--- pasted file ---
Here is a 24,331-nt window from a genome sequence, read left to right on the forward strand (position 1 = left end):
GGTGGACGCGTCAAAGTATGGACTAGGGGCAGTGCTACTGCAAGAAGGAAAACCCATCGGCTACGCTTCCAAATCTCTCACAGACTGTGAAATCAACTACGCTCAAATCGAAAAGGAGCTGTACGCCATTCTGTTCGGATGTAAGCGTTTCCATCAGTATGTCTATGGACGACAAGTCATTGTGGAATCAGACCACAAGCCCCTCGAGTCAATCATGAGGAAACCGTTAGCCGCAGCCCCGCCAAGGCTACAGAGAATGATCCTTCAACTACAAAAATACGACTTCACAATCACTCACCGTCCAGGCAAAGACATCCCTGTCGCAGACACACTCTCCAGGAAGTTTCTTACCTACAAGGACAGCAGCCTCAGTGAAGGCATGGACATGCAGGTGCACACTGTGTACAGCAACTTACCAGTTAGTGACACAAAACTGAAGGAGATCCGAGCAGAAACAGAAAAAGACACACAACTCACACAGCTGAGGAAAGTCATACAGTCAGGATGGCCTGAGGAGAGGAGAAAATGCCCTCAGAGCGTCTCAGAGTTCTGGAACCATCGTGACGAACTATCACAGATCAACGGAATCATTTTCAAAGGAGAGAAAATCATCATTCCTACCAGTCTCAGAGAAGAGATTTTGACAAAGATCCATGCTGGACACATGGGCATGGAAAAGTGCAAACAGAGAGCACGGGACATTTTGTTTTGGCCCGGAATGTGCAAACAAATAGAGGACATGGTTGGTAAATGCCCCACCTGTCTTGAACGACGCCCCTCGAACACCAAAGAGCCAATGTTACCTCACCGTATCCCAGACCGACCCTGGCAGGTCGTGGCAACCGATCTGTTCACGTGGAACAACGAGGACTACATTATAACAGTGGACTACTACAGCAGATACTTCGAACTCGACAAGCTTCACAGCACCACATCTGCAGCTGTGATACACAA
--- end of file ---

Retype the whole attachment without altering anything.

Here is a 24,331-nt window from a genome sequence, read left to right on the forward strand (position 1 = left end):
GGTGGACGCGTCAAAGTATGGACTAGGGGCAGTGCTACTGCAAGAAGGAAAACCCATCGGCTACGCTTCCAAATCTCTCACAGACTGTGAAATCAACTACGCTCAAATCGAAAAGGAGCTGTACGCCATTCTGTTCGGATGTAAGCGTTTCCATCAGTATGTCTATGGACGACAAGTCATTGTGGAATCAGACCACAAGCCCCTCGAGTCAATCATGAGGAAACCGTTAGCCGCAGCCCCGCCAAGGCTACAGAGAATGATCCTTCAACTACAAAAATACGACTTCACAATCACTCACCGTCCAGGCAAAGACATCCCTGTCGCAGACACACTCTCCAGGAAGTTTCTTACCTACAAGGACAGCAGCCTCAGTGAAGGCATGGACATGCAGGTGCACACTGTGTACAGCAACTTACCAGTTAGTGACACAAAACTGAAGGAGATCCGAGCAGAAACAGAAAAAGACACACAACTCACACAGCTGAGGAAAGTCATACAGTCAGGATGGCCTGAGGAGAGGAGAAAATGCCCTCAGAGCGTCTCAGAGTTCTGGAACCATCGTGACGAACTATCACAGATCAACGGAATCATTTTCAAAGGAGAGAAAATCATCATTCCTACCAGTCTCAGAGAAGAGATTTTGACAAAGATCCATGCTGGACACATGGGCATGGAAAAGTGCAAACAGAGAGCACGGGACATTTTGTTTTGGCCCGGAATGTGCAAACAAATAGAGGACATGGTTGGTAAATGCCCCACCTGTCTTGAACGACGCCCCTCGAACACCAAAGAGCCAATGTTACCTCACCGTATCCCAGACCGACCCTGGCAGGTCGTGGCAACCGATCTGTTCACGTGGAACAACGAGGACTACATTATAACAGTGGACTACTACAGCAGATACTTCGAACTCGACAAGCTTCACAGCACCACATCTGCAGCTGTGATACACAA